Almost half of children’s car seats checked as part of the 2011 Scottish ‘Good Egg’ campaign were found to be incorrectly fitted.
The 2011 Good Egg campaign ran between June and September, during which time 67 car seat checking clinics were organised across 22 council areas in Scotland.
Of the 1,827 seats checked, 938 were fitted correctly (51%) while the remaining 49% were incorrectly fitted – either because they were unsuitable for the child or incompatible with the vehicle they were placed in. The Scottish ‘Good Egg’ campaign called this figure ‘alarming’.
During the 10 years that the Good Egg in-car child safety campaign has been running, there has been a 72% reduction in the number of children killed or seriously injured on roads in Scotland.
Superintendent Alan Duncan, lead officer for the Association of Chief Police Officers in Scotland (ACPOS) national campaigns, said: “Recent figures show a fall in child passenger casualties which is encouraging. However, we are still finding children who are either not wearing seatbelts or who are restrained by unsuitable or incorrectly-fitted car seats.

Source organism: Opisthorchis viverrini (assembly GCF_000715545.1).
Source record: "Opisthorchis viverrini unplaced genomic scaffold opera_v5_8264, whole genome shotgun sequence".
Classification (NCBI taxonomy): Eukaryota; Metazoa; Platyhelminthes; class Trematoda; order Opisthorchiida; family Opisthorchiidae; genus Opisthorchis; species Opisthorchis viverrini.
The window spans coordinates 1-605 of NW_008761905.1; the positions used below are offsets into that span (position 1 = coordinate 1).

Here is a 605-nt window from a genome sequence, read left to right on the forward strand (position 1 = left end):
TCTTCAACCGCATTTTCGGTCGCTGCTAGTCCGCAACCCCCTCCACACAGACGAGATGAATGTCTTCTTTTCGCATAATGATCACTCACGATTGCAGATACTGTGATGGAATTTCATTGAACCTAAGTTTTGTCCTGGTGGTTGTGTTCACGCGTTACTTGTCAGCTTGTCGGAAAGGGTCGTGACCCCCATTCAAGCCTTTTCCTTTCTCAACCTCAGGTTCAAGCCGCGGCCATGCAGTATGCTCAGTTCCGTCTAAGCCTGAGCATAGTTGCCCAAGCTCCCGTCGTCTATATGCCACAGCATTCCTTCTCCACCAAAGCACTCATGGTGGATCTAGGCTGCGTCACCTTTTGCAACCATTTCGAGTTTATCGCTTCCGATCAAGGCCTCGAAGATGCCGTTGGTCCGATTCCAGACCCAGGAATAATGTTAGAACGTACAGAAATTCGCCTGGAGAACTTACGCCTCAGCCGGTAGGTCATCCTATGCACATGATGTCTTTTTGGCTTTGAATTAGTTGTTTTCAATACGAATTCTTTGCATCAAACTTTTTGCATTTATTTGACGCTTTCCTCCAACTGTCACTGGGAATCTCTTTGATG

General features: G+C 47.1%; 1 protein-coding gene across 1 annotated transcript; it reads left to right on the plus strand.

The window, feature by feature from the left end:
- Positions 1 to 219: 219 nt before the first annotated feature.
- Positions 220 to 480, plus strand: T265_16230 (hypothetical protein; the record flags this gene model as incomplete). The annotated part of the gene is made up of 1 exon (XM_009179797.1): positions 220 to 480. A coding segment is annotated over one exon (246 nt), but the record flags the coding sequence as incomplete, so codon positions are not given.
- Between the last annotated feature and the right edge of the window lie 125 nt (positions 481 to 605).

"We fully support the Good Egg campaign which helps to educate drivers about their responsibilities in relation to in-car child safety and provides practical advice to ensure children are kept safe whilst on the move.”
This year’s checks also highlighted a growing number of car seats purchased on-line. The Good Egg campaign says that in some such cases parents are provided with very little information regarding the suitability of the seat, or instruction about fitting.
The ‘Good Egg’ campaign encourages parents and carers to check the campaign website, www.protectchild.co.uk, where there is a list of certified ‘Good Egg’ retailers, where trained staff are able to provide advice on car seats and help with fitting them.